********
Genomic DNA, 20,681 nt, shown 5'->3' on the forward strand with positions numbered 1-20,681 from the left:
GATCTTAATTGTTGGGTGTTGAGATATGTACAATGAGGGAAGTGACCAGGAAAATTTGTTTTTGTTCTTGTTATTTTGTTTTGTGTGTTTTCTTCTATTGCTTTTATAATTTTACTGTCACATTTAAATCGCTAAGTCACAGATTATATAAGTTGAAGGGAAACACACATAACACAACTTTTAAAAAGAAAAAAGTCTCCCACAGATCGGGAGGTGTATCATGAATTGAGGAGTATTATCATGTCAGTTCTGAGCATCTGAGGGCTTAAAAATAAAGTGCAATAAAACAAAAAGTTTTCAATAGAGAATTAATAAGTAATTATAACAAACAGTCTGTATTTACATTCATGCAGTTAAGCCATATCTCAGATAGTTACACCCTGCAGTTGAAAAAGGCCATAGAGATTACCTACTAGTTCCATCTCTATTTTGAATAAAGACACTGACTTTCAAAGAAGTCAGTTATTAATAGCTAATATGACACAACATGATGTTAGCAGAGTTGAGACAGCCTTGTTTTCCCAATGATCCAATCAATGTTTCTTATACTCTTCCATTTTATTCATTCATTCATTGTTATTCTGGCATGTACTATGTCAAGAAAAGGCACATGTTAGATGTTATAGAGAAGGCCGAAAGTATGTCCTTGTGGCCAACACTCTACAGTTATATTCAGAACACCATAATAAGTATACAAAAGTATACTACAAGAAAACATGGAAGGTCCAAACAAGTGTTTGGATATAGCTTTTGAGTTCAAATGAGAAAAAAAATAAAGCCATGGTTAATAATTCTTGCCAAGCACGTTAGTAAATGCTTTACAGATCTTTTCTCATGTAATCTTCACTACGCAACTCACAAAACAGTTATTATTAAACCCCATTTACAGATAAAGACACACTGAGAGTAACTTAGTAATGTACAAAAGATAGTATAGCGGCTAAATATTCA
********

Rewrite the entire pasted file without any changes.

Genomic DNA, 20,681 nt, shown 5'->3' on the forward strand with positions numbered 1-20,681 from the left:
GATCTTAATTGTTGGGTGTTGAGATATGTACAATGAGGGAAGTGACCAGGAAAATTTGTTTTTGTTCTTGTTATTTTGTTTTGTGTGTTTTCTTCTATTGCTTTTATAATTTTACTGTCACATTTAAATCGCTAAGTCACAGATTATATAAGTTGAAGGGAAACACACATAACACAACTTTTAAAAAGAAAAAAGTCTCCCACAGATCGGGAGGTGTATCATGAATTGAGGAGTATTATCATGTCAGTTCTGAGCATCTGAGGGCTTAAAAATAAAGTGCAATAAAACAAAAAGTTTTCAATAGAGAATTAATAAGTAATTATAACAAACAGTCTGTATTTACATTCATGCAGTTAAGCCATATCTCAGATAGTTACACCCTGCAGTTGAAAAAGGCCATAGAGATTACCTACTAGTTCCATCTCTATTTTGAATAAAGACACTGACTTTCAAAGAAGTCAGTTATTAATAGCTAATATGACACAACATGATGTTAGCAGAGTTGAGACAGCCTTGTTTTCCCAATGATCCAATCAATGTTTCTTATACTCTTCCATTTTATTCATTCATTCATTGTTATTCTGGCATGTACTATGTCAAGAAAAGGCACATGTTAGATGTTATAGAGAAGGCCGAAAGTATGTCCTTGTGGCCAACACTCTACAGTTATATTCAGAACACCATAATAAGTATACAAAAGTATACTACAAGAAAACATGGAAGGTCCAAACAAGTGTTTGGATATAGCTTTTGAGTTCAAATGAGAAAAAAAATAAAGCCATGGTTAATAATTCTTGCCAAGCACGTTAGTAAATGCTTTACAGATCTTTTCTCATGTAATCTTCACTACGCAACTCACAAAACAGTTATTATTAAACCCCATTTACAGATAAAGACACACTGAGAGTAACTTAGTAATGTACAAAAGATAGTATAGCGGCTAAATATTCA